Mike holds destiny responsible for his poor learning skills that have led to a life of bad jobs, wavering confidence and diminishing potential. In one last attempt for an explanation, an aptitude test reveals his failures have been less about fate than rate.
The opening to “Relativity:”
Sometime in junior or senior high school – I can’t remember clearly just when – I took a test that ascertained my strongest aptitudes. My experience was similar to many of my friends. After enduring several days of questions with heads buried in test booklets, we were told which three vocations we were most apt to succeed in. Then we wound up with something like phlebotomist, hand model, or narrator – careers completely opposite from what we expected. A month after my tests, I couldn’t remember the three vocations I’d been pegged with, or even what raw scores and strengths I tallied.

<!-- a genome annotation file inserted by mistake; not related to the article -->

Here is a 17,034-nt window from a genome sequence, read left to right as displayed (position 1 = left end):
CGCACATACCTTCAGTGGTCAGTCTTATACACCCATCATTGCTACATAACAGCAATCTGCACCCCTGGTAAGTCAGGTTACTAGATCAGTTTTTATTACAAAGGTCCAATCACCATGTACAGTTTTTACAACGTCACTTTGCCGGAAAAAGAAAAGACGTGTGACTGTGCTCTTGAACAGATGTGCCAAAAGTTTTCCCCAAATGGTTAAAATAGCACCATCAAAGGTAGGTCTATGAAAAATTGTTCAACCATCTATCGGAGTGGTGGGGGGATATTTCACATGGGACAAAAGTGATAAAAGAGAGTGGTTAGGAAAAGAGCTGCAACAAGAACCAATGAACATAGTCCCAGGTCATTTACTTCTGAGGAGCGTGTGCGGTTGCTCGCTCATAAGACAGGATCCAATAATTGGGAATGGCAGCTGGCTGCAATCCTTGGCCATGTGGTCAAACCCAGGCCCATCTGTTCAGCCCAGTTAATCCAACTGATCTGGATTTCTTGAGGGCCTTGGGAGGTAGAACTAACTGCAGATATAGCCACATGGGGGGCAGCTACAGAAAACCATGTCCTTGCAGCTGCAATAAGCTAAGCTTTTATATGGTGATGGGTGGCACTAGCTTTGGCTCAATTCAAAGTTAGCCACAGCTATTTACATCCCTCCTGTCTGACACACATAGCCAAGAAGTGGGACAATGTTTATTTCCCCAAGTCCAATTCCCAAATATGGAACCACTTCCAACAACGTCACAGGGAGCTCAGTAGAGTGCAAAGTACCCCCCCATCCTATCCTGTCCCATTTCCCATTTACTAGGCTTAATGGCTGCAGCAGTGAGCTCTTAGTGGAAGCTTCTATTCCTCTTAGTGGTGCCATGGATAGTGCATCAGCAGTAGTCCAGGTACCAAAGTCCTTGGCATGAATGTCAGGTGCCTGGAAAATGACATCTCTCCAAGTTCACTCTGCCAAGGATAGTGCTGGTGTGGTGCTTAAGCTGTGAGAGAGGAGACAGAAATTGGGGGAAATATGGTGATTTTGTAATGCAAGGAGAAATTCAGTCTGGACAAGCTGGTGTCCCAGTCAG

Later in high school, I took my SATs, tests that didn’t spew out applicable careers, but raw intelligence scores. My numbers were startlingly mediocre. What bad news. What bad news for any American seventeen-year-old who wanted to get into a good college.
However, smart enough to read between the lines, I understood I was a classic underachiever (but no worse than a phlebotomist, hand model or narrator, except that those positions paid considerably better than an underachiever). My grades were never really bad, but then they were never really good. I showed sharpness one minute, dull confusion the next. Socially, I felt behind the curve, too, often having difficulty keeping up during conversations with friends.
To survive, I developed something called “Cover up. Deflect. Pretend.” This original technique worked by covering up what I didn’t know, deflecting the subject elsewhere, and then pretending to know something about anything else I could think of. Countless examples of the strategy occurred daily, most while trying to con teachers or impress friends.
One day, hoping to gain acceptance into the hoity-toity set of my high school, I joined in on one of their dialogues.
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